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An untapped clean energy resource lies underneath our feet

Geological Thermal Energy Storage technology is a hybrid geological solar power plant that uses existing oil drilling infrastructure to store carbon-free thermal energy underground in massive quantities.

Contributed by John King, Co-founder, CEO Hyperlight Energy

Last year, the California Public Utilities Commission (CPUC) approved a historic decision ordering utilities to procure 11.5 GW of clean energy to come online between the years 2023 and 2026. Meeting this directive is especially daunting as the inherent intermittency of solar and wind have led to increased grid strains. Most storage technologies deployed today are costly and deliver only hours or days of backup power. As extreme weather events in California worsen year after year, lesser-known but proven viable technologies will be critical to meeting the state’s climate and resilience goals. One such solution lies in abundance in the very bedrock of our state—and can supply the energy equivalent of a billion Tesla Powerwalls—offering the Public Utilities Commission a path to increasing the state’s access to clean and resilient power.  

Geological Thermal Energy Storage (GeoTES) technology is a hybrid geological solar power plant that uses existing oil drilling infrastructure to store carbon-free thermal energy underground in massive quantities. Clean energy can be stored underground at oil well sites for six months or longer and can be extracted and converted to electricity at any time using traditional geothermal power generation technologies. The National Renewable Energy Laboratory (NREL) estimates that geological thermal energy storage could cost ratepayers ten times less than the best technologies on the market, and it can be deployed across much of the United States where sunlight and sedimentary formations are plentiful.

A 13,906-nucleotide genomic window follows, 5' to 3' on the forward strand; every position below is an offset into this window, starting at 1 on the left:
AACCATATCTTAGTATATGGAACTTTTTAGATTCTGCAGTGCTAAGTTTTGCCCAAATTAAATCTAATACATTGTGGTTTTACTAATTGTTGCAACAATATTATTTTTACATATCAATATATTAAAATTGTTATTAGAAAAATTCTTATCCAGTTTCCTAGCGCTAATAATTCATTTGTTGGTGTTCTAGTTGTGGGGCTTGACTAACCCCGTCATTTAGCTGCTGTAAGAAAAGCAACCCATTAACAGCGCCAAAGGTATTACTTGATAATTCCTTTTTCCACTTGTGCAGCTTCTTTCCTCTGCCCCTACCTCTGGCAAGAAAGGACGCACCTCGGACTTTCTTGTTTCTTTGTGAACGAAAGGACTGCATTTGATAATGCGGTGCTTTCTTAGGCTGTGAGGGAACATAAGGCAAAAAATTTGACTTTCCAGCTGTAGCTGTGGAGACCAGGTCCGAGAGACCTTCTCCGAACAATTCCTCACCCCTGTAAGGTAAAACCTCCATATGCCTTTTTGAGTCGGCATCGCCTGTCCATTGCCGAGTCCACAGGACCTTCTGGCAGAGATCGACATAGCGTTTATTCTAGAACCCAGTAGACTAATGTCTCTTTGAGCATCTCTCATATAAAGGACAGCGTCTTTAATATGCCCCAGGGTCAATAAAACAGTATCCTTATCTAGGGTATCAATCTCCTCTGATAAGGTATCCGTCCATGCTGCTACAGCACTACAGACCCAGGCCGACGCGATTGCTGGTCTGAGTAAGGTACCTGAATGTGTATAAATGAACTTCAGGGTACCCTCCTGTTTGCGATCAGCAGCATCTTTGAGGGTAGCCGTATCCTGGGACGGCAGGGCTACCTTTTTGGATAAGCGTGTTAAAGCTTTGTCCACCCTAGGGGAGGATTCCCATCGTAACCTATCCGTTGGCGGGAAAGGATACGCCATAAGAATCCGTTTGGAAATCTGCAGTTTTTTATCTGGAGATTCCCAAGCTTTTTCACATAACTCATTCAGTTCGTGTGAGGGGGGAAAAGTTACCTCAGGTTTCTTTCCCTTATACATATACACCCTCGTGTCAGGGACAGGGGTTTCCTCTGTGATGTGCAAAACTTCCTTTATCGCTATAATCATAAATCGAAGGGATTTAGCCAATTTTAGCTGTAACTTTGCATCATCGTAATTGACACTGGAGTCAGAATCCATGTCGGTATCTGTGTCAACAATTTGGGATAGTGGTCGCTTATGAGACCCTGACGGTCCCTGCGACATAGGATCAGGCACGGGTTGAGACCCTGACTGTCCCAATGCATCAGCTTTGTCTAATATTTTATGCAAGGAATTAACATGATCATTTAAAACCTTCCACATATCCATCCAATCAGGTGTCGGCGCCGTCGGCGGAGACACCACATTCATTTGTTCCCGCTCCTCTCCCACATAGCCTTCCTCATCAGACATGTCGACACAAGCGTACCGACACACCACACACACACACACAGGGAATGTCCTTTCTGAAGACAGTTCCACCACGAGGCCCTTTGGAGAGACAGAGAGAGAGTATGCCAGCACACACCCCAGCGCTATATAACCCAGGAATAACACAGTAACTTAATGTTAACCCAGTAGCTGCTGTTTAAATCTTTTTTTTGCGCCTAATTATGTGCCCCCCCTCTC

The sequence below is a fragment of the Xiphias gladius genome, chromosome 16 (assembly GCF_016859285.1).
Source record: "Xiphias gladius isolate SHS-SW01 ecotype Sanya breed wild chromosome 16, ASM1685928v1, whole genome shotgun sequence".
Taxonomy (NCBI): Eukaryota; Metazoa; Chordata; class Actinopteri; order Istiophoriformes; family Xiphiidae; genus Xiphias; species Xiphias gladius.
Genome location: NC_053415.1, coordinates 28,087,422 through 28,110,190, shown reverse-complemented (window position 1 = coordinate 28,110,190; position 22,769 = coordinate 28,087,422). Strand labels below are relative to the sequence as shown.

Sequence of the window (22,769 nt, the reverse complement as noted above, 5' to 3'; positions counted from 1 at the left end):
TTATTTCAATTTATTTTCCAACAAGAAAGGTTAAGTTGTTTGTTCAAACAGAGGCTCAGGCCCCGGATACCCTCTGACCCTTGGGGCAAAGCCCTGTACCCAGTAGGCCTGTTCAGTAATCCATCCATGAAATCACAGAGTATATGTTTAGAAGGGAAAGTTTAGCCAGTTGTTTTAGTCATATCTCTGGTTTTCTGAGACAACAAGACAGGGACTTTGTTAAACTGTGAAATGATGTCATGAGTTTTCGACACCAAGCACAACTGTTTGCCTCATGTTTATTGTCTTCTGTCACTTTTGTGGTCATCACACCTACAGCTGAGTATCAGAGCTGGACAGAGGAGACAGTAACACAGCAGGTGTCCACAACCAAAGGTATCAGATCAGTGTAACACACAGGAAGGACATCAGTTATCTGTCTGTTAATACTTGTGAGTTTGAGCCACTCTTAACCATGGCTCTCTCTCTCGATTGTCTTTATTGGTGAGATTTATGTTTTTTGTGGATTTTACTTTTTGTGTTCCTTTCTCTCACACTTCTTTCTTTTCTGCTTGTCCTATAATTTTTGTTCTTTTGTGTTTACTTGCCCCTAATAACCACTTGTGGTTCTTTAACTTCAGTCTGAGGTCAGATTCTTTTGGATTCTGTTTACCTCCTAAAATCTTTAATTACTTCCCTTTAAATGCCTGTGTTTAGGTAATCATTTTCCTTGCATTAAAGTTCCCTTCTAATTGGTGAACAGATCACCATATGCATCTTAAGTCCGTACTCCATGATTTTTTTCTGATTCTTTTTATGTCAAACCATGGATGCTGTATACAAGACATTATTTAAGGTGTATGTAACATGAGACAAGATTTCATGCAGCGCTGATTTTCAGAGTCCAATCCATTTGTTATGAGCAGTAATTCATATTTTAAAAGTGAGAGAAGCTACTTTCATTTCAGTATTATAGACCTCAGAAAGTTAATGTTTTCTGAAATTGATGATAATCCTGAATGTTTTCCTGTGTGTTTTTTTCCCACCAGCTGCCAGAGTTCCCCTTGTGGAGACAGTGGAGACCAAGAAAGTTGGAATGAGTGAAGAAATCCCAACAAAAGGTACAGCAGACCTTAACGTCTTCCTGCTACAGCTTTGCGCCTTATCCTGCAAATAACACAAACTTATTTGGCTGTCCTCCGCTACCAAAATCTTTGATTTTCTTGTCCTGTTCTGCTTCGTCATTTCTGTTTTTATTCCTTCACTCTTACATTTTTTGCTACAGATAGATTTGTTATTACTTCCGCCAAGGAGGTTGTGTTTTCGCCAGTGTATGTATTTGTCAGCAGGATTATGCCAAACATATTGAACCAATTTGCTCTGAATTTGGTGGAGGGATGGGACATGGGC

Will it Work? 

Courtesy: Hyperlight

Over the last sixty years, the California oil industry has employed enhanced oil recovery (EOR) practices by which steam is injected into the ground to produce oil, and spent billions studying techniques to optimize thermal efficiencies in the process. From this data, we know that 70 percent of thermal energy sent into the ground stays there, and for months at a time. Replacing natural gas with solar power to create steam for EOR operations has already been proven at scale in a number of projects, including  Chevron’s Coalinga project in California. 

How Much Will it Cost? 

Six decades of EOR activities in California offers more than proof of concept. It provides immediate access to billions of dollars worth of existing facilities, including more than 100,000 pre-drilled wells and supporting surface infrastructure. In addition to wells, California has supported the deployment of gigawatts worth of special-purpose power plants that send waste steam to EOR wells since the 1980s. These plants already have transmission infrastructure in place, completed grid impact studies, and have been putting power on the grid for decades.